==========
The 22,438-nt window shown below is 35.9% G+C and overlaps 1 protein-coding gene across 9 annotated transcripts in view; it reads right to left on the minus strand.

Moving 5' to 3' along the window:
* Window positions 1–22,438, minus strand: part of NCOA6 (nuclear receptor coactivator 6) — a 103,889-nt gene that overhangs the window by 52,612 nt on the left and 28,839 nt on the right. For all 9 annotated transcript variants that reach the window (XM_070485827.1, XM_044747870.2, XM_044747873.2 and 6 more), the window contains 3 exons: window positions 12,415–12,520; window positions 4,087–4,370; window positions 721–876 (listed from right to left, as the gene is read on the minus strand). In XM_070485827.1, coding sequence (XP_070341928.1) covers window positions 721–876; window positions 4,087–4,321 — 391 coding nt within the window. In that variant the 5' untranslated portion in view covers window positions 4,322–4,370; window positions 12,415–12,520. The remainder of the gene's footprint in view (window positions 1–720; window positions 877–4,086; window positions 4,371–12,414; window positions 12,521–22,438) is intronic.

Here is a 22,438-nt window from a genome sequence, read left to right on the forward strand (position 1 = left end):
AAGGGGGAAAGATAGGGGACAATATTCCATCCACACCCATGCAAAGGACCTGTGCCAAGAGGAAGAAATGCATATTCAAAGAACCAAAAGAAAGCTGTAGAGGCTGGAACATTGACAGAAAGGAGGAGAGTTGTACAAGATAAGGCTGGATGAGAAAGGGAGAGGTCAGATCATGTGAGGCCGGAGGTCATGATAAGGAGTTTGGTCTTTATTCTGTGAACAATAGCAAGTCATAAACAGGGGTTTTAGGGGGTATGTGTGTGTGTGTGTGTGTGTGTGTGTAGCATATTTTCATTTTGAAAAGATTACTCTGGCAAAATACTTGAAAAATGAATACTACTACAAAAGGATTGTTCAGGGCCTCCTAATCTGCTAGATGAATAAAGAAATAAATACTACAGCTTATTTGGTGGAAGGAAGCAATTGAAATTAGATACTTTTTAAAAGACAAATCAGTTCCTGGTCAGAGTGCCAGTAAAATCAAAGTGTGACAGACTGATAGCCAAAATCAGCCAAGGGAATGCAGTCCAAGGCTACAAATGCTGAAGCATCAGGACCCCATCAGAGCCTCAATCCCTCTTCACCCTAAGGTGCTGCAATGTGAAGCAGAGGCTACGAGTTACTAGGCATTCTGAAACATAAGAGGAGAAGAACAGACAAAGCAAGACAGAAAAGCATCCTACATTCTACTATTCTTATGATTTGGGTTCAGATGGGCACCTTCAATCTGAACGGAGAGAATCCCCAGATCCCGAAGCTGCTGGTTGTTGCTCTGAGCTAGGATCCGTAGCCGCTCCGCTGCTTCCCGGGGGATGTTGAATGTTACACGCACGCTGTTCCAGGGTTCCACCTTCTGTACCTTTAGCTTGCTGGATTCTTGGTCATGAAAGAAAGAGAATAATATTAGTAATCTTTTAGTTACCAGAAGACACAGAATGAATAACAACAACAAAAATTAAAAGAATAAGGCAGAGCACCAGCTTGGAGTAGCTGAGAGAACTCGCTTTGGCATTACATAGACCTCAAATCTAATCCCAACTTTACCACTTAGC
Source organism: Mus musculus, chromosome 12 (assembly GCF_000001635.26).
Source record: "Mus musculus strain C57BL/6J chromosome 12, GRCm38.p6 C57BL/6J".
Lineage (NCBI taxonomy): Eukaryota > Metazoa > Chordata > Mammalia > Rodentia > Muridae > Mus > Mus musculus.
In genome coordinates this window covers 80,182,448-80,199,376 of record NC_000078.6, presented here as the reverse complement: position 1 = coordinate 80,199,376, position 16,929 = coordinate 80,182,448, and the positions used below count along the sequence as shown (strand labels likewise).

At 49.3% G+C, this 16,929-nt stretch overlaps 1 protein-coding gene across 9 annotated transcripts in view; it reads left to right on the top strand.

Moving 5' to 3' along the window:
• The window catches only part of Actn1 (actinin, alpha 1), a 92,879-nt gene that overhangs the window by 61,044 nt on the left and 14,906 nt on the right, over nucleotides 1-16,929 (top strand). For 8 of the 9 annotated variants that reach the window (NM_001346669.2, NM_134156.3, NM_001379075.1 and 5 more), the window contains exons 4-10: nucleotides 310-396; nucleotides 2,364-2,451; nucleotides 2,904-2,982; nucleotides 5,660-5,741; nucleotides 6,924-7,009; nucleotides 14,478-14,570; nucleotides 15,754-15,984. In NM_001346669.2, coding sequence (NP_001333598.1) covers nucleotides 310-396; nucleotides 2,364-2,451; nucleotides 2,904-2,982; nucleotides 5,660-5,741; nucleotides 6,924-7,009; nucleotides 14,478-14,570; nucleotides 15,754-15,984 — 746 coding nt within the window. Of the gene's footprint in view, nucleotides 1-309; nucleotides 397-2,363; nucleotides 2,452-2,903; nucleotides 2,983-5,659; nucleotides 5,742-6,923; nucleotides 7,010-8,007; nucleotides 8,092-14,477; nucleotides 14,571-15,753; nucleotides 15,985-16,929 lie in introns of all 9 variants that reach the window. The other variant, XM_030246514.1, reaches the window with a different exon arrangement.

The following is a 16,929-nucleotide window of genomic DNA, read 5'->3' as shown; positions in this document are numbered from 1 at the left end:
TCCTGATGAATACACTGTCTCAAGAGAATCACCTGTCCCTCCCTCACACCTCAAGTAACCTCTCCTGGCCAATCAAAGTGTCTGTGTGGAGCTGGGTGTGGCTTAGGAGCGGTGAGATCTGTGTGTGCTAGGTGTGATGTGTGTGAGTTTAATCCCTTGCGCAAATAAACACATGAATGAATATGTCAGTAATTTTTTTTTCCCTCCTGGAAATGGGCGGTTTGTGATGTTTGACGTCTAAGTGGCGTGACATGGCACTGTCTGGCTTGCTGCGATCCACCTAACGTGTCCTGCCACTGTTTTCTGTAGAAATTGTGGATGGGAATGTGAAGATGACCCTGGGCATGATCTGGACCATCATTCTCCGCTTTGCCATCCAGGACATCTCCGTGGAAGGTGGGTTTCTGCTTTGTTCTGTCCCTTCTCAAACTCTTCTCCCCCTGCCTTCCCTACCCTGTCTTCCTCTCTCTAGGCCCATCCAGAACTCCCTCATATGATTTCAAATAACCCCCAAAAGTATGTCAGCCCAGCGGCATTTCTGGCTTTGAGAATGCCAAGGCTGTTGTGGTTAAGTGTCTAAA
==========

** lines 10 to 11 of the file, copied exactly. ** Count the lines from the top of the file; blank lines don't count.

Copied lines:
At 49.3% G+C, this 16,929-nt stretch overlaps 1 protein-coding gene across 9 annotated transcripts in view; it reads left to right on the top strand.

Moving 5' to 3' along the window: